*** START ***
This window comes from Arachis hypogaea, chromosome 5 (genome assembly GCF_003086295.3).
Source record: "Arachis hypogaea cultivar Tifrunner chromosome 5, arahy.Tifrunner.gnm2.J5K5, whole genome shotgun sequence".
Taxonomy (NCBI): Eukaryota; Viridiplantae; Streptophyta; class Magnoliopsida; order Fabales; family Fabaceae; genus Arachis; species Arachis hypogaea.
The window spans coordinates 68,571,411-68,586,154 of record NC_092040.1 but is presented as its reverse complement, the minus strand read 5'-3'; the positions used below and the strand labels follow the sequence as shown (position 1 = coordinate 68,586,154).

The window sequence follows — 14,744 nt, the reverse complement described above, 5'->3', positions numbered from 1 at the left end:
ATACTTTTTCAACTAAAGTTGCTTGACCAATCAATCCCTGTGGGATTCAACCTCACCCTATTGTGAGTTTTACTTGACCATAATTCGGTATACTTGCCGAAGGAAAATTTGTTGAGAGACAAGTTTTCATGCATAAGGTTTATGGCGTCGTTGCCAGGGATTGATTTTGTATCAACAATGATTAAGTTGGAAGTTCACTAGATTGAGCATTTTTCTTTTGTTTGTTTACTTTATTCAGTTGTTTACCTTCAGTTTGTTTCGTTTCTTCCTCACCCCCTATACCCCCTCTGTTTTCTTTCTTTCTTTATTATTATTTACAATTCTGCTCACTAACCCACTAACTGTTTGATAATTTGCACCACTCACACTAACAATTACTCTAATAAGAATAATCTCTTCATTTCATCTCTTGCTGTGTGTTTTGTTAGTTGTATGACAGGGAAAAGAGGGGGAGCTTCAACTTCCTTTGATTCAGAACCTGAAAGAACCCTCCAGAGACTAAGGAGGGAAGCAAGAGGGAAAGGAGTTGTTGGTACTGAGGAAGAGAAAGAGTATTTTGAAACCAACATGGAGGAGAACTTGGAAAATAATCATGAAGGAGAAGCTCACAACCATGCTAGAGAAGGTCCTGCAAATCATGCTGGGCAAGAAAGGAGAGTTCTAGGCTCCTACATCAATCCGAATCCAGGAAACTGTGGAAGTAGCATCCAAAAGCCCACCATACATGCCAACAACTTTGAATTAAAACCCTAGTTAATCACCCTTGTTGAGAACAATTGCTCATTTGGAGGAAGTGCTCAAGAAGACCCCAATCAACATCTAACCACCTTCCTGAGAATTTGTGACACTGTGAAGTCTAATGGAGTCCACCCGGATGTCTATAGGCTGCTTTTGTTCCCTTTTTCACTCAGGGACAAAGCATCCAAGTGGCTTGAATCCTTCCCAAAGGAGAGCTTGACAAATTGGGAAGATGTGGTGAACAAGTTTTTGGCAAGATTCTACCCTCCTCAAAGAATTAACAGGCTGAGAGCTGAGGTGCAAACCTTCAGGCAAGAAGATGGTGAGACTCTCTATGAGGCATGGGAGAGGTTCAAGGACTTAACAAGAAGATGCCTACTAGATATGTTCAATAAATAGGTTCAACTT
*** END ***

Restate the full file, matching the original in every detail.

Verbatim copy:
This window comes from Arachis hypogaea, chromosome 5 (genome assembly GCF_003086295.3).
Source record: "Arachis hypogaea cultivar Tifrunner chromosome 5, arahy.Tifrunner.gnm2.J5K5, whole genome shotgun sequence".
Taxonomy (NCBI): Eukaryota; Viridiplantae; Streptophyta; class Magnoliopsida; order Fabales; family Fabaceae; genus Arachis; species Arachis hypogaea.
The window spans coordinates 68,571,411-68,586,154 of record NC_092040.1 but is presented as its reverse complement, the minus strand read 5'-3'; the positions used below and the strand labels follow the sequence as shown (position 1 = coordinate 68,586,154).

The window sequence follows — 14,744 nt, the reverse complement described above, 5'->3', positions numbered from 1 at the left end:
ATACTTTTTCAACTAAAGTTGCTTGACCAATCAATCCCTGTGGGATTCAACCTCACCCTATTGTGAGTTTTACTTGACCATAATTCGGTATACTTGCCGAAGGAAAATTTGTTGAGAGACAAGTTTTCATGCATAAGGTTTATGGCGTCGTTGCCAGGGATTGATTTTGTATCAACAATGATTAAGTTGGAAGTTCACTAGATTGAGCATTTTTCTTTTGTTTGTTTACTTTATTCAGTTGTTTACCTTCAGTTTGTTTCGTTTCTTCCTCACCCCCTATACCCCCTCTGTTTTCTTTCTTTCTTTATTATTATTTACAATTCTGCTCACTAACCCACTAACTGTTTGATAATTTGCACCACTCACACTAACAATTACTCTAATAAGAATAATCTCTTCATTTCATCTCTTGCTGTGTGTTTTGTTAGTTGTATGACAGGGAAAAGAGGGGGAGCTTCAACTTCCTTTGATTCAGAACCTGAAAGAACCCTCCAGAGACTAAGGAGGGAAGCAAGAGGGAAAGGAGTTGTTGGTACTGAGGAAGAGAAAGAGTATTTTGAAACCAACATGGAGGAGAACTTGGAAAATAATCATGAAGGAGAAGCTCACAACCATGCTAGAGAAGGTCCTGCAAATCATGCTGGGCAAGAAAGGAGAGTTCTAGGCTCCTACATCAATCCGAATCCAGGAAACTGTGGAAGTAGCATCCAAAAGCCCACCATACATGCCAACAACTTTGAATTAAAACCCTAGTTAATCACCCTTGTTGAGAACAATTGCTCATTTGGAGGAAGTGCTCAAGAAGACCCCAATCAACATCTAACCACCTTCCTGAGAATTTGTGACACTGTGAAGTCTAATGGAGTCCACCCGGATGTCTATAGGCTGCTTTTGTTCCCTTTTTCACTCAGGGACAAAGCATCCAAGTGGCTTGAATCCTTCCCAAAGGAGAGCTTGACAAATTGGGAAGATGTGGTGAACAAGTTTTTGGCAAGATTCTACCCTCCTCAAAGAATTAACAGGCTGAGAGCTGAGGTGCAAACCTTCAGGCAAGAAGATGGTGAGACTCTCTATGAGGCATGGGAGAGGTTCAAGGACTTAACAAGAAGATGCCTACTAGATATGTTCAATAAATAGGTTCAACTT